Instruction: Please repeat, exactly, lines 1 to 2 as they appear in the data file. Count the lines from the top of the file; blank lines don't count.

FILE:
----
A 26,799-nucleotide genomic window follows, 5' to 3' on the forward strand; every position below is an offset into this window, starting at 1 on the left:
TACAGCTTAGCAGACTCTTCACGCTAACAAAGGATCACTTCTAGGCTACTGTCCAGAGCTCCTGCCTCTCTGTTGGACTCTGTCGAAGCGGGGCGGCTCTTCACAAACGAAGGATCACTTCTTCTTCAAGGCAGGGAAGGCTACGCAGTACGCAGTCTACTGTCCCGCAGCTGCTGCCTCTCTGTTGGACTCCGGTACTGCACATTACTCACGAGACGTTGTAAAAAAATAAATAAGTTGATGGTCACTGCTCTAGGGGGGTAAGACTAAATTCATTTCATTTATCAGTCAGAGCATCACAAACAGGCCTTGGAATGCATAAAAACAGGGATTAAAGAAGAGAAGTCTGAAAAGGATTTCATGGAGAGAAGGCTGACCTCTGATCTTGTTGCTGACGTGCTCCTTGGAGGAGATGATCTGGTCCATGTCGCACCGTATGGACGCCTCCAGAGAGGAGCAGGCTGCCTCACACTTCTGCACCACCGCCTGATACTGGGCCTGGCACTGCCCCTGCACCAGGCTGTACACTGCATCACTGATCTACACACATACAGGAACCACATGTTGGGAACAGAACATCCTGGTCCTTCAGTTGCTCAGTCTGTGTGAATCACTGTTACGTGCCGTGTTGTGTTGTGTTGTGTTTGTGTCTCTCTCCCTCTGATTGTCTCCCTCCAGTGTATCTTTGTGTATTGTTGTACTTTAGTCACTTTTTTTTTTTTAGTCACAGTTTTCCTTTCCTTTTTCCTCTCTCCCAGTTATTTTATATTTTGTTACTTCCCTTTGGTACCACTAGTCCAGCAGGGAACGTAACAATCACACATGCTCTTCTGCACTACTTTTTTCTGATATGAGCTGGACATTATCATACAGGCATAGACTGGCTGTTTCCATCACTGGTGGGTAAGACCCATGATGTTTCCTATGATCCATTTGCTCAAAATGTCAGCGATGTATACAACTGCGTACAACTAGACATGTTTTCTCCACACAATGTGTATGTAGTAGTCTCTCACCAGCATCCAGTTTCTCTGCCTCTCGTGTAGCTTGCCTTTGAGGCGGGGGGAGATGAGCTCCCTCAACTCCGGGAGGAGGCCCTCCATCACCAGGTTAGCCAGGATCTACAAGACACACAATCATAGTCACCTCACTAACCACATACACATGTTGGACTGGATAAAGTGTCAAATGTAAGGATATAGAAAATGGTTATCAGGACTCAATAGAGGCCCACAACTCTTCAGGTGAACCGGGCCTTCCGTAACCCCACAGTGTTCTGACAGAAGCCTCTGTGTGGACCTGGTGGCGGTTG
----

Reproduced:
A 26,799-nucleotide genomic window follows, 5' to 3' on the forward strand; every position below is an offset into this window, starting at 1 on the left:
TACAGCTTAGCAGACTCTTCACGCTAACAAAGGATCACTTCTAGGCTACTGTCCAGAGCTCCTGCCTCTCTGTTGGACTCTGTCGAAGCGGGGCGGCTCTTCACAAACGAAGGATCACTTCTTCTTCAAGGCAGGGAAGGCTACGCAGTACGCAGTCTACTGTCCCGCAGCTGCTGCCTCTCTGTTGGACTCCGGTACTGCACATTACTCACGAGACGTTGTAAAAAAATAAATAAGTTGATGGTCACTGCTCTAGGGGGGTAAGACTAAATTCATTTCATTTATCAGTCAGAGCATCACAAACAGGCCTTGGAATGCATAAAAACAGGGATTAAAGAAGAGAAGTCTGAAAAGGATTTCATGGAGAGAAGGCTGACCTCTGATCTTGTTGCTGACGTGCTCCTTGGAGGAGATGATCTGGTCCATGTCGCACCGTATGGACGCCTCCAGAGAGGAGCAGGCTGCCTCACACTTCTGCACCACCGCCTGATACTGGGCCTGGCACTGCCCCTGCACCAGGCTGTACACTGCATCACTGATCTACACACATACAGGAACCACATGTTGGGAACAGAACATCCTGGTCCTTCAGTTGCTCAGTCTGTGTGAATCACTGTTACGTGCCGTGTTGTGTTGTGTTGTGTTTGTGTCTCTCTCCCTCTGATTGTCTCCCTCCAGTGTATCTTTGTGTATTGTTGTACTTTAGTCACTTTTTTTTTTTTAGTCACAGTTTTCCTTTCCTTTTTCCTCTCTCCCAGTTATTTTATATTTTGTTACTTCCCTTTGGTACCACTAGTCCAGCAGGGAACGTAACAATCACACATGCTCTTCTGCACTACTTTTTTCTGATATGAGCTGGACATTATCATACAGGCATAGACTGGCTGTTTCCATCACTGGTGGGTAAGACCCATGATGTTTCCTATGATCCATTTGCTCAAAATGTCAGCGATGTATACAACTGCGTACAACTAGACATGTTTTCTCCACACAATGTGTATGTAGTAGTCTCTCACCAGCATCCAGTTTCTCTGCCTCTCGTGTAGCTTGCCTTTGAGGCGGGGGGAGATGAGCTCCCTCAACTCCGGGAGGAGGCCCTCCATCACCAGGTTAGCCAGGATCTACAAGACACACAATCATAGTCACCTCACTAACCACATACACATGTTGGACTGGATAAAGTGTCAAATGTAAGGATATAGAAAATGGTTATCAGGACTCAATAGAGGCCCACAACTCTTCAGGTGAACCGGGCCTTCCGTAACCCCACAGTGTTCTGACAGAAGCCTCTGTGTGGACCTGGTGGCGGTTG